why hysterectomy

Is a hysterectomy always the best option?

When women are diagnosed with a uterine prolapse, they are often advised that a hysterectomy is the only viable treatment option for them. Unfortunately, this can lead to many women undergoing surgery unnecessarily. Whilst a hysterectomy can provide relief from prolapse symptoms, there are other, less invasive, uterine prolapse treatments available.

Although many women are willing to undergo surgery for prolapse problems, a hysterectomy has permanent consequences and will prevent the patient from carrying children in the future. Due to this, many women of childbearing age are unwilling to commit to this type of treatment. As they aren’t always advised of the alternative prolapse treatments which are available, they can be left dealing with severe prolapse symptoms.

In addition to this, a hysterectomy can require a lengthy period of recovery. Whilst the operation is considered to be fairly routine in many cases, patients may find that it takes weeks or months for them to fully recover from the invasive procedure. By exploring other options and different forms of prolapse surgery, women can find far less invasive treatment methods at The Pelvic Clinic.

Can a sacrohysteropexy alleviate prolapse symptoms?

Designed to support the uterus, a sacrohysteropexy can be used to alleviate prolapse symptoms permanently. During the procedure, surgical mesh is placed under the uterus in order to prevent it from placing unnecessary pressure on the surrounding muscles and tissues. As a result, prolapse symptoms are relieved and patients no longer suffer from the painful and embarrassing issues associated with the condition. Mr Broome enters the mesh abdominally which is a cleaner method than through the vagina.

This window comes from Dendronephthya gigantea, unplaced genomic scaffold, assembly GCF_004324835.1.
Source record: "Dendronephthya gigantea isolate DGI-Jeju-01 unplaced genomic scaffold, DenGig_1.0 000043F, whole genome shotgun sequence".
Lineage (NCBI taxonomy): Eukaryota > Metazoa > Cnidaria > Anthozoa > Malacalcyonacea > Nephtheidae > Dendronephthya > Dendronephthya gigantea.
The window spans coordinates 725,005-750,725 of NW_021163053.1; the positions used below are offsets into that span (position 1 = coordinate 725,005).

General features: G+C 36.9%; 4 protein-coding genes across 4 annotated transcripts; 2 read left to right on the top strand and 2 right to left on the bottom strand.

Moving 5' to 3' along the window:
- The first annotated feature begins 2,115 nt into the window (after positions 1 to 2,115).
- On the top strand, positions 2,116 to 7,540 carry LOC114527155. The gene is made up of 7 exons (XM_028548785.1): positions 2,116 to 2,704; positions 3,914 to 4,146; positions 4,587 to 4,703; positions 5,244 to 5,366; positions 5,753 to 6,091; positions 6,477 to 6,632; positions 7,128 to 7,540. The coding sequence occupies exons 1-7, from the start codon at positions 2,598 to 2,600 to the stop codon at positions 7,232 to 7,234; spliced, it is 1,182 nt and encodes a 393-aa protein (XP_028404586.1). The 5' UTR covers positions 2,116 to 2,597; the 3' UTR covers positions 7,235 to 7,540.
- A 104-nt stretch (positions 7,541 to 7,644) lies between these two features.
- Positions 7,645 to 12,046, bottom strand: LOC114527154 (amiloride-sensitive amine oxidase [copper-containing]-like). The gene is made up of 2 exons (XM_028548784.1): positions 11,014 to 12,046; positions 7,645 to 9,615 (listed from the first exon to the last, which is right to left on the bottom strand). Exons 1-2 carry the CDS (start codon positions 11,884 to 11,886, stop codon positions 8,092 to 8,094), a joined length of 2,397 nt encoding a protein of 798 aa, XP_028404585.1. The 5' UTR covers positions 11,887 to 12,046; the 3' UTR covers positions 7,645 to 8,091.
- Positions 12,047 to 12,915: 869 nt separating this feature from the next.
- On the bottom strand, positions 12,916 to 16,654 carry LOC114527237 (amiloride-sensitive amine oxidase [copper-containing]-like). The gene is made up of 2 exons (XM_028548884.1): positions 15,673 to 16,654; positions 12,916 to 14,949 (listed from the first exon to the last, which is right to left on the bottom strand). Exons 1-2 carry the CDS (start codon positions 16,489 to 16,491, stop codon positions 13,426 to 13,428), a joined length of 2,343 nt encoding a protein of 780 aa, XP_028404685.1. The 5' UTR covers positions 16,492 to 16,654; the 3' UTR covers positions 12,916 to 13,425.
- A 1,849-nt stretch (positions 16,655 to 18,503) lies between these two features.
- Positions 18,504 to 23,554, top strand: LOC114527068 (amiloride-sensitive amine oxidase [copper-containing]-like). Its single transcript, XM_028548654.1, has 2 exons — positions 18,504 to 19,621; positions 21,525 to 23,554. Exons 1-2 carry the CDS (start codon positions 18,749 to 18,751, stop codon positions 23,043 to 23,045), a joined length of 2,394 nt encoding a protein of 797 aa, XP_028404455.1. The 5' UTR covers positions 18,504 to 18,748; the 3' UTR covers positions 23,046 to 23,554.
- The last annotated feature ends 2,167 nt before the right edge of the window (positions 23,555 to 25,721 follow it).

Whilst many women experience a prolapsed uterus after childbirth, they may still want to have additional children in the future. Unlike a hysterectomy, a sacrohysteropexy needn’t prevent patients from conceiving or carrying children.

With many women struggling to cope with uterus pain and discomfort caused by a prolapse, a sacrohysteropexy offers an effective, permanent and minimally invasive solution.

Having performed over 1,000 procedures, with a success rate of 100%, Mr Jonathan Broome, Consultant Gynaecologist, is well-equipped to carry out the sacrohysteropexy procedure on patients. By using uterine prolapse staging to determine the severity of the condition, an appropriate treatment plan can be put in place quickly and efficiently.

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